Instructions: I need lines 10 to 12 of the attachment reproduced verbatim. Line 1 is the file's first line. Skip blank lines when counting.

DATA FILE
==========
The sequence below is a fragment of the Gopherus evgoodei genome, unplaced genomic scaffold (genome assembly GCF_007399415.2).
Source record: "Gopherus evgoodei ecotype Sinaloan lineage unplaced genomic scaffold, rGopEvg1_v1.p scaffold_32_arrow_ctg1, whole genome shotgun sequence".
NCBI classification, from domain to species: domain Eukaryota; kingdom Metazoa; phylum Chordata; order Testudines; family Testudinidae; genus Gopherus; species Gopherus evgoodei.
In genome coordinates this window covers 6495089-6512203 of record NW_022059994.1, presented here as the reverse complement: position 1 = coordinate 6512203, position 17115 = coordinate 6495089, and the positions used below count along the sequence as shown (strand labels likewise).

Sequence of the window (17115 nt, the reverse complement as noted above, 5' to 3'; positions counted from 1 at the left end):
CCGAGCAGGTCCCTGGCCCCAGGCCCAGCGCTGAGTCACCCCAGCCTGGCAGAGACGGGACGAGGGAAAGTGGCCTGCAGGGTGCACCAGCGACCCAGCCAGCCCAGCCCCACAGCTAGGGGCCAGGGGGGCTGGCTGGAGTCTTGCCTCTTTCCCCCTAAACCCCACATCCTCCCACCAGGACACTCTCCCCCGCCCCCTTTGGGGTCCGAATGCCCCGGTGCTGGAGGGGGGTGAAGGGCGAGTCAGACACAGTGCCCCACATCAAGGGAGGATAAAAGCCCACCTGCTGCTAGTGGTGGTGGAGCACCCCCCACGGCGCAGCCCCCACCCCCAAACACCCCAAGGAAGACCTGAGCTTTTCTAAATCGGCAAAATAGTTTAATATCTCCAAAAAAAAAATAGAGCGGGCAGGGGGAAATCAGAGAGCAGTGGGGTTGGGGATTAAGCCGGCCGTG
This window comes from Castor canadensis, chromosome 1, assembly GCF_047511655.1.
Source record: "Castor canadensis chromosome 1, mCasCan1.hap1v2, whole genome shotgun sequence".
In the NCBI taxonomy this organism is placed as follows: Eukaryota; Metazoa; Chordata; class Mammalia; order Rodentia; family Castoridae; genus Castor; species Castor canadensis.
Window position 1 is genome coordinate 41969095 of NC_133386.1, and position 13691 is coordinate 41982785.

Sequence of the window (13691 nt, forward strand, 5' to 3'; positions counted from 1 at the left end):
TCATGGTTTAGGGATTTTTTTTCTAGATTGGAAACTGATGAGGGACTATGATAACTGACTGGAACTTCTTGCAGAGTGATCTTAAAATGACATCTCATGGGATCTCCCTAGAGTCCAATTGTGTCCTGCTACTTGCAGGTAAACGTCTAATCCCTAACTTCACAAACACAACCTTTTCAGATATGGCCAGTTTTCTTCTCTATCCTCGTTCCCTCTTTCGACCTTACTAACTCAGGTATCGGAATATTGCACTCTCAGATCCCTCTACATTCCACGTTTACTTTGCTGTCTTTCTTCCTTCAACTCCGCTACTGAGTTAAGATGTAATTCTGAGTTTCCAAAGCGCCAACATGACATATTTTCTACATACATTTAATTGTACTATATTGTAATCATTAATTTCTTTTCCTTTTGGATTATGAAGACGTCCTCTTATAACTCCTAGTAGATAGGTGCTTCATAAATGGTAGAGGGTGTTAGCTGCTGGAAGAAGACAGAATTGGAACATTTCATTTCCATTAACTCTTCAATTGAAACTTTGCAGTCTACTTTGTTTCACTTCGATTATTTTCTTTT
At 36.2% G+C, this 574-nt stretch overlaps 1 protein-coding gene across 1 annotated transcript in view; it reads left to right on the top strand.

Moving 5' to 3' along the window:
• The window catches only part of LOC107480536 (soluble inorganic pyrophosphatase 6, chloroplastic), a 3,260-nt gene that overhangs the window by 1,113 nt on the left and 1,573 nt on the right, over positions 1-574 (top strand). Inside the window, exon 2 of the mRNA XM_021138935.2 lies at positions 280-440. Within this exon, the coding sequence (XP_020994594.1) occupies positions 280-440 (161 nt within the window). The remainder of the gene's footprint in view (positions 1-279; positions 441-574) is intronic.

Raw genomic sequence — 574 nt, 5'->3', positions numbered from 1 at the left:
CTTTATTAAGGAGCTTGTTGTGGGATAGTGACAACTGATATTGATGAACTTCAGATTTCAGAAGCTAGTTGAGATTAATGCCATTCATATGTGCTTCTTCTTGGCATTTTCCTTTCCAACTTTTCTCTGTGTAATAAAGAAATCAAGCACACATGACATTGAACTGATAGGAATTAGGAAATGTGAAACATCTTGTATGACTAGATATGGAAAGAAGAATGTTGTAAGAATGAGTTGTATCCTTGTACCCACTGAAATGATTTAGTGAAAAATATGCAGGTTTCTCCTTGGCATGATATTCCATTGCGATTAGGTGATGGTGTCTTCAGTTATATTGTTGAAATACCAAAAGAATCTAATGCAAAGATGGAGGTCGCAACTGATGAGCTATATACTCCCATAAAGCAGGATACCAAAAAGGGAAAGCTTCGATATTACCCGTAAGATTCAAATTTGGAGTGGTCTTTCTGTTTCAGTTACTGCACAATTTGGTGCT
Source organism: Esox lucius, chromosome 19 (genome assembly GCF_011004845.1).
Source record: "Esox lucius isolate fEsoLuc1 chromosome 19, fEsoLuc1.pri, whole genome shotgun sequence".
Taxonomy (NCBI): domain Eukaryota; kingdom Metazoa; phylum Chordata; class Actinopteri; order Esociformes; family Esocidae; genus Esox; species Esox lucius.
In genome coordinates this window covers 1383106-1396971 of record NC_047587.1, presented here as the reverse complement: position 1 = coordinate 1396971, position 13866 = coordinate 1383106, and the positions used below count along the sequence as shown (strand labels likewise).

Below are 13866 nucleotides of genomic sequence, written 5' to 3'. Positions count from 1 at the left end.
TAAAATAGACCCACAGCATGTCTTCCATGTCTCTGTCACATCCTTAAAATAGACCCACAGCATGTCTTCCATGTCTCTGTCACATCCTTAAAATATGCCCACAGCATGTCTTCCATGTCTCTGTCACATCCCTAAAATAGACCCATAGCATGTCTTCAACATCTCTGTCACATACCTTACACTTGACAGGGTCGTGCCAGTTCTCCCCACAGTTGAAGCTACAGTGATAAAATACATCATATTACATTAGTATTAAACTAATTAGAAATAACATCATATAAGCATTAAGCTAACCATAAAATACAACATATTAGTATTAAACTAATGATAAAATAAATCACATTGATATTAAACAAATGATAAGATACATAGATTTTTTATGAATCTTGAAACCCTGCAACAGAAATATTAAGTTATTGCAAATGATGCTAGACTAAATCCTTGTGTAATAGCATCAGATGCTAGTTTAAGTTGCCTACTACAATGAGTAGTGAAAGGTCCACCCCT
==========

Window position 1 is genome coordinate 41969095 of NC_133386.1, and position 13691 is coordinate 41982785.

Sequence of the window (13691 nt, forward strand, 5' to 3'; positions counted from 1 at the left end):
TCATGGTTTAGGGATTTTTTTTCTAGATTGGAAACTGATGAGGGACTATGATAACTGACTGGAACTTCTTGCAGAGTGATCTTAAAATGACATCTCATGGGATCTCCCTAGAGTCCAATTGTGTCCTGCTACTTGCAGGTAAACGTCTAATCCCTAACTTCACAAACACAACCTTTTCAGATATGGCCAGTTTTCTTCTCTATCCTCGTTCCCTCTTTCGACCTTACTAACTCAGGTATCGGAATATTGCACTCTCAGATCCCTCTACATTCCACGTTTACTTTGCTGTCTTTCTTCCTTCAACTCCGCTACTGAGTTAAGATGTAATTCTGAGTTTCCAAAGCGCCAACATGACATATTTTCTACATACATTTAATTGTACTATATTGTAATCATTAATTTCTTTTCCTTTTGGATTATGAAGACGTCCTCTTATAACTCCTAGTAGATAGGTGCTTCATAAATGGTAGAGGGTGTTAGCTGCTGGAAGAAGACAGAATTGGAACATTTCATTTCCATTAACTCTTCAATTGAAACTTTGCAGTCTACTTTGTTTCACTTCGATTATTTTCTTTT